• The terms “infield” and “outfield” are borrowed from farming, the former described in a glossary of agrarian landscaping as “the best land … usually near the farm buildings” that received all the fertilizer and the latter described as “no man’s land,” so any fielder stationed out there had to contend with all sorts of impediments.
  • Early umpires were typically local men hired by the home team who knew any call that went against them would bring hoots of derision from the crowd and make future assignments less likely, so visiting teams learned not to expect favorable rulings on any play that was remotely close.
  • Ballparks in the 19th century, in light of the limited funds owners were able to spend on them, were regarded as temporary structures built on pieces of land nobody else wanted, and groundskeepers crafted clever ways to create home-field advantages such as sloping the baselines so bunts wouldn’t roll foul.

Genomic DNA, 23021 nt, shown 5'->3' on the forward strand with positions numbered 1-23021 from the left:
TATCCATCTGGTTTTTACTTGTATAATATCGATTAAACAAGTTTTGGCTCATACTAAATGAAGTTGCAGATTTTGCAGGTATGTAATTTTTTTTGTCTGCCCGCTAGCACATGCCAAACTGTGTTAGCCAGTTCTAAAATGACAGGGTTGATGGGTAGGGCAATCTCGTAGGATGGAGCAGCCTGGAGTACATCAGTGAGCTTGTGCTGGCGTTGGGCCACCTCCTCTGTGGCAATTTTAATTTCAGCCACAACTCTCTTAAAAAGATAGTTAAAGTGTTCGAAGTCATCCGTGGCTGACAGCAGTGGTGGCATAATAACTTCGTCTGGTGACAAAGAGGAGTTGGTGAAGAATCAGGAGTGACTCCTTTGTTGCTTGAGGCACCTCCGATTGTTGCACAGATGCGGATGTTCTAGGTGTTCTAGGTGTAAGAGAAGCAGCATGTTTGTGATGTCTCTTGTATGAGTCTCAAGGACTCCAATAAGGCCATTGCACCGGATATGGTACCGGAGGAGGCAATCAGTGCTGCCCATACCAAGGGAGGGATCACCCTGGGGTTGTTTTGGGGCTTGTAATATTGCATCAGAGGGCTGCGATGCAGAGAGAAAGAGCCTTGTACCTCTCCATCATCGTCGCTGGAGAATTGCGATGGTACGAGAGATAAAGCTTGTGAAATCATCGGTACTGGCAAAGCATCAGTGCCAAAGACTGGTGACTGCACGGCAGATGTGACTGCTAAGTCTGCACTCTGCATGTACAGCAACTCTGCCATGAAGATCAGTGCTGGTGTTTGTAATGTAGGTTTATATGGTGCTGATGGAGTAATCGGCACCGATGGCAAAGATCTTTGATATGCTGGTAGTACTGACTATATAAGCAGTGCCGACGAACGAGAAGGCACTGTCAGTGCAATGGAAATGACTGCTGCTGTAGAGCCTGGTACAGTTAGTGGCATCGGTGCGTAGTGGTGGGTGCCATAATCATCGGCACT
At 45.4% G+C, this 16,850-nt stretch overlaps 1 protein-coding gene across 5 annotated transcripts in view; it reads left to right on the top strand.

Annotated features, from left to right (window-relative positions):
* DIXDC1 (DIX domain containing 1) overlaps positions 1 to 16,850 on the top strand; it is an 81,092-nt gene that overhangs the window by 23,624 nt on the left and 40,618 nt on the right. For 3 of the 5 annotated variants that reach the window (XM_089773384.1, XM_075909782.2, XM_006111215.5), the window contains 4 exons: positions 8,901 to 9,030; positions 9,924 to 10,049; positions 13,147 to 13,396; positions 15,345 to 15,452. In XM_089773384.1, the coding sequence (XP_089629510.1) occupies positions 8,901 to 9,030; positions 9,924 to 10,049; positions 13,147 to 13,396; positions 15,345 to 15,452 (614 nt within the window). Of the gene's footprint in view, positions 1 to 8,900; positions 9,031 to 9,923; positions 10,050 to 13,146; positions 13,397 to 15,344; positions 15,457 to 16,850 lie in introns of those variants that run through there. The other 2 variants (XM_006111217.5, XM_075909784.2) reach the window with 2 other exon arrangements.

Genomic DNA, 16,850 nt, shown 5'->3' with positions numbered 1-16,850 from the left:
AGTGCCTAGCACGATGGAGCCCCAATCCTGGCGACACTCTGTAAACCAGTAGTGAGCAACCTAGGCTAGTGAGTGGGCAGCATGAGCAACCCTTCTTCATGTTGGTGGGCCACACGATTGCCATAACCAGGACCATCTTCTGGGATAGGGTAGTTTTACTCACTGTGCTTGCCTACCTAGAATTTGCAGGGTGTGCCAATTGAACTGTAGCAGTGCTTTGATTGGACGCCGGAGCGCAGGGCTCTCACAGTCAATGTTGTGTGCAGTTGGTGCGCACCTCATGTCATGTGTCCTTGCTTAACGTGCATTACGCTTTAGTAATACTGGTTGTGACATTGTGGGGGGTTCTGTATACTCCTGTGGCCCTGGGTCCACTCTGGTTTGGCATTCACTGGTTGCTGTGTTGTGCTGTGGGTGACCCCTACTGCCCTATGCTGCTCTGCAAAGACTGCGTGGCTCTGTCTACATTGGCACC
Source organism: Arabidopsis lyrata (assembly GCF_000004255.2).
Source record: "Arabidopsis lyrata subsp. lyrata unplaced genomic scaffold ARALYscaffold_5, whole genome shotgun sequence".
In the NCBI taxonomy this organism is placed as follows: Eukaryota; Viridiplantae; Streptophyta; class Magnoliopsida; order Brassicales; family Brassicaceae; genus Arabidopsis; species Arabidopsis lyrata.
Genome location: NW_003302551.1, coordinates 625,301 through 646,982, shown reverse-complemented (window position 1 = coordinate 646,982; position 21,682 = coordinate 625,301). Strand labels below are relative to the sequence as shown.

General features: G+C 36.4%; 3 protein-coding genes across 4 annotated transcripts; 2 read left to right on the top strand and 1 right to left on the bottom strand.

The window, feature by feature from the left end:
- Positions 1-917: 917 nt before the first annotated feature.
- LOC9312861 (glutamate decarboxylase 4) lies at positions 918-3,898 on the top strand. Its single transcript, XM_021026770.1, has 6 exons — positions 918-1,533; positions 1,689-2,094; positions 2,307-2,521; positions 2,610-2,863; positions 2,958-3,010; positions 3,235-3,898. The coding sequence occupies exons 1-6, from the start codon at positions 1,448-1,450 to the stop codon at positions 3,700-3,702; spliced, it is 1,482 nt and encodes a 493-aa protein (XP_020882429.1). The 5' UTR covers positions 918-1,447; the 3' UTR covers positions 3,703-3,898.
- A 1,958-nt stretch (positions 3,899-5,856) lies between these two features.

• The tobacco industry took advantage of baseball’s broad cultural appeal by including baseball cards in packages of cigarettes; and the strategy worked, resulting in increased sales and inspiring other companies (such as CRACKER JACK©) to produce baseball cards, as well.

Get Unprecedented Access to Baseball History

Filmed entirely on location at the National Baseball Hall of Fame and Museum, Play Ball! offers unprecedented access to baseball treasures, including some artifacts not currently on exhibit.

Among the hundreds of objects featured, you’ll encounter historically significant items such as a copy of Dewitt’s Base Ball Umpire’s Guide: A Complete Book of Instructions to Umpires of the Professional and Amateur Arena, published in 1875; illustrations from a rare 19th-century baseball scrapbook; early designs for baseballs; and much, much more.